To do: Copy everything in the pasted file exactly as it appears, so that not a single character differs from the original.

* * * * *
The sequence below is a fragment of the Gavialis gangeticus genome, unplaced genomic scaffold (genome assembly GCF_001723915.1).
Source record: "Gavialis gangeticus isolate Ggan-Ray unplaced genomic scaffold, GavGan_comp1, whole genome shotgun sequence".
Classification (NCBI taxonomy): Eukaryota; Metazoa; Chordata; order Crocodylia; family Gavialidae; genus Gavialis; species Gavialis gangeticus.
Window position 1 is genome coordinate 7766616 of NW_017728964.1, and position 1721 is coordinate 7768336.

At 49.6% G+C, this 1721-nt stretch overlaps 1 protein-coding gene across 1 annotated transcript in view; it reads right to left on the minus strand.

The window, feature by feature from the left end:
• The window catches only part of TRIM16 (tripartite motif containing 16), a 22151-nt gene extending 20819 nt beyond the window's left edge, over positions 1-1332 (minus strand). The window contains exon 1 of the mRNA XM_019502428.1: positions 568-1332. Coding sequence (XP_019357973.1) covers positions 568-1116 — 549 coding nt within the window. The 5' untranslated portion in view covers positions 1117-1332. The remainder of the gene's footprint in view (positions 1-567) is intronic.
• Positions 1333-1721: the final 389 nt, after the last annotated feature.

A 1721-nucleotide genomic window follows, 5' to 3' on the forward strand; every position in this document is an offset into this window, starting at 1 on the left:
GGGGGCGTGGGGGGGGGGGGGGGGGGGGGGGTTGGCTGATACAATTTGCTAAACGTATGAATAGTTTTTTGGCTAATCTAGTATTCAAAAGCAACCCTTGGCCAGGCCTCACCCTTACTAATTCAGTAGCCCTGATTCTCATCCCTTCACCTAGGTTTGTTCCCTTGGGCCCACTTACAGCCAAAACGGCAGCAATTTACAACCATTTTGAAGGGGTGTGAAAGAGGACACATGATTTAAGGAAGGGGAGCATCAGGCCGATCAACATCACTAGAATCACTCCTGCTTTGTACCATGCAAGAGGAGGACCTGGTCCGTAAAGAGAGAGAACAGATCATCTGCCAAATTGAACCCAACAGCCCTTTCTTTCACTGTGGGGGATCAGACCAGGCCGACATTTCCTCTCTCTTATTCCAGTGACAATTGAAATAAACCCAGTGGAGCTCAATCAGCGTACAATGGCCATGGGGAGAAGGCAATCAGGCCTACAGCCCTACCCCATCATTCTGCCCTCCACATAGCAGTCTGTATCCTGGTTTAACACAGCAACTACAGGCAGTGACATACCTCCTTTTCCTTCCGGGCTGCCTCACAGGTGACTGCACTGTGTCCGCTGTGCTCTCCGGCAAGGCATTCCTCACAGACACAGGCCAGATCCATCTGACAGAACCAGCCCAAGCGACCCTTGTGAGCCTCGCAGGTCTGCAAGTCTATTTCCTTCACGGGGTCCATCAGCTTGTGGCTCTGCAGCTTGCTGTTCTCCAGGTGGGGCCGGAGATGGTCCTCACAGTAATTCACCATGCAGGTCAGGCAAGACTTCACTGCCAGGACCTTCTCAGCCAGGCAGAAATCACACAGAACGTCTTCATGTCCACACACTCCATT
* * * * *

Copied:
The sequence below is a fragment of the Gavialis gangeticus genome, unplaced genomic scaffold (genome assembly GCF_001723915.1).
Source record: "Gavialis gangeticus isolate Ggan-Ray unplaced genomic scaffold, GavGan_comp1, whole genome shotgun sequence".
Classification (NCBI taxonomy): Eukaryota; Metazoa; Chordata; order Crocodylia; family Gavialidae; genus Gavialis; species Gavialis gangeticus.
Window position 1 is genome coordinate 7766616 of NW_017728964.1, and position 1721 is coordinate 7768336.

At 49.6% G+C, this 1721-nt stretch overlaps 1 protein-coding gene across 1 annotated transcript in view; it reads right to left on the minus strand.

The window, feature by feature from the left end:
• The window catches only part of TRIM16 (tripartite motif containing 16), a 22151-nt gene extending 20819 nt beyond the window's left edge, over positions 1-1332 (minus strand). The window contains exon 1 of the mRNA XM_019502428.1: positions 568-1332. Coding sequence (XP_019357973.1) covers positions 568-1116 — 549 coding nt within the window. The 5' untranslated portion in view covers positions 1117-1332. The remainder of the gene's footprint in view (positions 1-567) is intronic.
• Positions 1333-1721: the final 389 nt, after the last annotated feature.

A 1721-nucleotide genomic window follows, 5' to 3' on the forward strand; every position in this document is an offset into this window, starting at 1 on the left:
GGGGGCGTGGGGGGGGGGGGGGGGGGGGGGGTTGGCTGATACAATTTGCTAAACGTATGAATAGTTTTTTGGCTAATCTAGTATTCAAAAGCAACCCTTGGCCAGGCCTCACCCTTACTAATTCAGTAGCCCTGATTCTCATCCCTTCACCTAGGTTTGTTCCCTTGGGCCCACTTACAGCCAAAACGGCAGCAATTTACAACCATTTTGAAGGGGTGTGAAAGAGGACACATGATTTAAGGAAGGGGAGCATCAGGCCGATCAACATCACTAGAATCACTCCTGCTTTGTACCATGCAAGAGGAGGACCTGGTCCGTAAAGAGAGAGAACAGATCATCTGCCAAATTGAACCCAACAGCCCTTTCTTTCACTGTGGGGGATCAGACCAGGCCGACATTTCCTCTCTCTTATTCCAGTGACAATTGAAATAAACCCAGTGGAGCTCAATCAGCGTACAATGGCCATGGGGAGAAGGCAATCAGGCCTACAGCCCTACCCCATCATTCTGCCCTCCACATAGCAGTCTGTATCCTGGTTTAACACAGCAACTACAGGCAGTGACATACCTCCTTTTCCTTCCGGGCTGCCTCACAGGTGACTGCACTGTGTCCGCTGTGCTCTCCGGCAAGGCATTCCTCACAGACACAGGCCAGATCCATCTGACAGAACCAGCCCAAGCGACCCTTGTGAGCCTCGCAGGTCTGCAAGTCTATTTCCTTCACGGGGTCCATCAGCTTGTGGCTCTGCAGCTTGCTGTTCTCCAGGTGGGGCCGGAGATGGTCCTCACAGTAATTCACCATGCAGGTCAGGCAAGACTTCACTGCCAGGACCTTCTCAGCCAGGCAGAAATCACACAGAACGTCTTCATGTCCACACACTCCATT